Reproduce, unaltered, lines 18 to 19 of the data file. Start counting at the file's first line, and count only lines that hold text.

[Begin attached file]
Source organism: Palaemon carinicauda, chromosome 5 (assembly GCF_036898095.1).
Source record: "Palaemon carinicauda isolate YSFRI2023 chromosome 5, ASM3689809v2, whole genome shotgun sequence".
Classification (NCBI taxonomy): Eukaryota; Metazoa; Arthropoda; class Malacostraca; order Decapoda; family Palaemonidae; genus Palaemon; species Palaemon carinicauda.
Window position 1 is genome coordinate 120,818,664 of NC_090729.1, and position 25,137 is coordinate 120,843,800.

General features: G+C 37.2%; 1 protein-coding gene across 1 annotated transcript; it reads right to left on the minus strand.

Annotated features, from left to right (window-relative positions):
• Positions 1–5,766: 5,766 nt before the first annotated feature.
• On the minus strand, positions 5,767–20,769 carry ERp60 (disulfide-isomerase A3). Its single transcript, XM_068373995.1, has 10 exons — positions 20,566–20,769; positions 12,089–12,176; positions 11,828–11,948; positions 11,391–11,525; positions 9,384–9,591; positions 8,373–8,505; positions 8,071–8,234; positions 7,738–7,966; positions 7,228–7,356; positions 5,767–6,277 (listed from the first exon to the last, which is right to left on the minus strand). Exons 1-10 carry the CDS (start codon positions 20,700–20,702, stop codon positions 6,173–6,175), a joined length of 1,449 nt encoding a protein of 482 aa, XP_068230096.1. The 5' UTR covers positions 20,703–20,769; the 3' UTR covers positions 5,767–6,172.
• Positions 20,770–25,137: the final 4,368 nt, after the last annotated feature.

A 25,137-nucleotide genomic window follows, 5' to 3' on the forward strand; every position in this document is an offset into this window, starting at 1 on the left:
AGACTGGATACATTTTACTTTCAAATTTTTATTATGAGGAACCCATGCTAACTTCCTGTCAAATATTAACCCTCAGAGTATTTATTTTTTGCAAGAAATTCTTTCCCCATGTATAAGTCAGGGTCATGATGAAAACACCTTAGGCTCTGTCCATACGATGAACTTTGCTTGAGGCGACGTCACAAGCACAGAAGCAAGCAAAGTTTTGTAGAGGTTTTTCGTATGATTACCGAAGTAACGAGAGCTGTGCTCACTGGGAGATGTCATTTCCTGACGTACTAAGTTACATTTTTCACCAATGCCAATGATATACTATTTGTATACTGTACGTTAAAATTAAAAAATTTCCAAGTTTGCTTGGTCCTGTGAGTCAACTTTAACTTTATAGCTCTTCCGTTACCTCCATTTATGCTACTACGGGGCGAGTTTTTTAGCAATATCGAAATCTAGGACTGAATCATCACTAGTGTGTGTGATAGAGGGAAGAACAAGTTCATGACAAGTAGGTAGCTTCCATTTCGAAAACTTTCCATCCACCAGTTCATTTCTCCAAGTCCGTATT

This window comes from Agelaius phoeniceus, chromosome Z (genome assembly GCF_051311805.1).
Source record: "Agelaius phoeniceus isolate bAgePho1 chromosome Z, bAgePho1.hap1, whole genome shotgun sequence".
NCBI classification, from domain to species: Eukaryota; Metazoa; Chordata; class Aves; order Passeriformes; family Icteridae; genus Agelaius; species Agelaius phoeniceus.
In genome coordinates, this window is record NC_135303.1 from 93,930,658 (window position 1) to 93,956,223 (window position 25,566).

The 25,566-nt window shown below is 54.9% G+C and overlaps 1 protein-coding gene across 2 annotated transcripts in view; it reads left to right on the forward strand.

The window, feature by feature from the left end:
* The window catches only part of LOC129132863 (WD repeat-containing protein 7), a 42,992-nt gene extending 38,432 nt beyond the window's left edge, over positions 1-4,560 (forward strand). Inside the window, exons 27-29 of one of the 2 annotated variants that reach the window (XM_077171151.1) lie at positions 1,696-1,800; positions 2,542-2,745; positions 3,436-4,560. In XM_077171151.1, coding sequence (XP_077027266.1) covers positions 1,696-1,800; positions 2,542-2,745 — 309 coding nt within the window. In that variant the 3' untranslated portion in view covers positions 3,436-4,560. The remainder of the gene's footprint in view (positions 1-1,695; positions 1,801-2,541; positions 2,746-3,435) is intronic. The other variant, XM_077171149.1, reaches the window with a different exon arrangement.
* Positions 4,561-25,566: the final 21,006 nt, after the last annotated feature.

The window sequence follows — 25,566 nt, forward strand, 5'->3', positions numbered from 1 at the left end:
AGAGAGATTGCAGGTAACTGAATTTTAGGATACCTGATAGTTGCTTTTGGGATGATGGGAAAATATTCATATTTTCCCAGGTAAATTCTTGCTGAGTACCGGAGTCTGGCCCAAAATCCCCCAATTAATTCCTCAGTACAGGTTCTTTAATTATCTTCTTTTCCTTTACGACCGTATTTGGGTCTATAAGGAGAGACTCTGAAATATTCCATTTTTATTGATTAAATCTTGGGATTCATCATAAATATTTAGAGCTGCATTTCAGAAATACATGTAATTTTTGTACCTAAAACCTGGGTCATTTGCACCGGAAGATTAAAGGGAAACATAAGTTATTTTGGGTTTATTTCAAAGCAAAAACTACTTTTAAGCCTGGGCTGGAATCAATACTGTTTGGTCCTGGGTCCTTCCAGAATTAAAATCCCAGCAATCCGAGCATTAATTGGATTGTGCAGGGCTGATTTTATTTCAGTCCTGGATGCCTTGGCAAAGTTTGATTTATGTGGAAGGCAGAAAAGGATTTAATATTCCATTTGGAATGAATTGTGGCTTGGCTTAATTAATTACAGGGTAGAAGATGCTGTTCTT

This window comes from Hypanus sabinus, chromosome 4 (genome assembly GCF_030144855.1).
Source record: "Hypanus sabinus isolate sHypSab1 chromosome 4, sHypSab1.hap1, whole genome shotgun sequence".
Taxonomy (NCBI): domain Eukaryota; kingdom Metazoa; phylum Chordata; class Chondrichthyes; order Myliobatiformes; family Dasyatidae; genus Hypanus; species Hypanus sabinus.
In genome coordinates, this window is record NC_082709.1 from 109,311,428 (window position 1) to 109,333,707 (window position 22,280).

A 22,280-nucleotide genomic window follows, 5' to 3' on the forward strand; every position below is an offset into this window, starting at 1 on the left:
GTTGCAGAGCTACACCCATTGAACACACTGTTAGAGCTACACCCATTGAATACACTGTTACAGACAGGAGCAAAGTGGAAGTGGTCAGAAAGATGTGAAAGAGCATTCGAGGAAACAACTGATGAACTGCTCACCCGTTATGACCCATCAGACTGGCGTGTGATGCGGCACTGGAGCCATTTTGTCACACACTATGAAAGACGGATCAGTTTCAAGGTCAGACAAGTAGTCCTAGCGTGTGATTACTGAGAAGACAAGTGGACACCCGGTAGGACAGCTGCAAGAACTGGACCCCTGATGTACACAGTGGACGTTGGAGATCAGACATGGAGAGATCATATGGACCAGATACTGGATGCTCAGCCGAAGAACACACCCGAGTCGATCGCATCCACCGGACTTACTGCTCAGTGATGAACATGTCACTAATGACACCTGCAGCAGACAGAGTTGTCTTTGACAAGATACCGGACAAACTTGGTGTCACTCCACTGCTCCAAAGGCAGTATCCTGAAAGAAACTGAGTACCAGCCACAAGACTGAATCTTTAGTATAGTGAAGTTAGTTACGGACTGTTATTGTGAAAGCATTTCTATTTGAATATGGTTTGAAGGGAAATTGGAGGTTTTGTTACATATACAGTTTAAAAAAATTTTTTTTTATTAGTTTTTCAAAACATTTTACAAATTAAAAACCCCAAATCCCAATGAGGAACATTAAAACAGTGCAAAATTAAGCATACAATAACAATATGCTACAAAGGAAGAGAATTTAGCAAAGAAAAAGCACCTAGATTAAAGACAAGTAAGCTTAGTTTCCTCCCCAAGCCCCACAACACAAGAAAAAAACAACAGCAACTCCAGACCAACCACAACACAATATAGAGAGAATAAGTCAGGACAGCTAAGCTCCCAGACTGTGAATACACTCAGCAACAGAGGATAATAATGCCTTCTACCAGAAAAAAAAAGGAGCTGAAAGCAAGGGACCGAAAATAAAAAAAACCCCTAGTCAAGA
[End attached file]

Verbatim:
* The window catches only part of LOC129132863 (WD repeat-containing protein 7), a 42,992-nt gene extending 38,432 nt beyond the window's left edge, over positions 1-4,560 (forward strand). Inside the window, exons 27-29 of one of the 2 annotated variants that reach the window (XM_077171151.1) lie at positions 1,696-1,800; positions 2,542-2,745; positions 3,436-4,560. In XM_077171151.1, coding sequence (XP_077027266.1) covers positions 1,696-1,800; positions 2,542-2,745 — 309 coding nt within the window. In that variant the 3' untranslated portion in view covers positions 3,436-4,560. The remainder of the gene's footprint in view (positions 1-1,695; positions 1,801-2,541; positions 2,746-3,435) is intronic. The other variant, XM_077171149.1, reaches the window with a different exon arrangement.
* Positions 4,561-25,566: the final 21,006 nt, after the last annotated feature.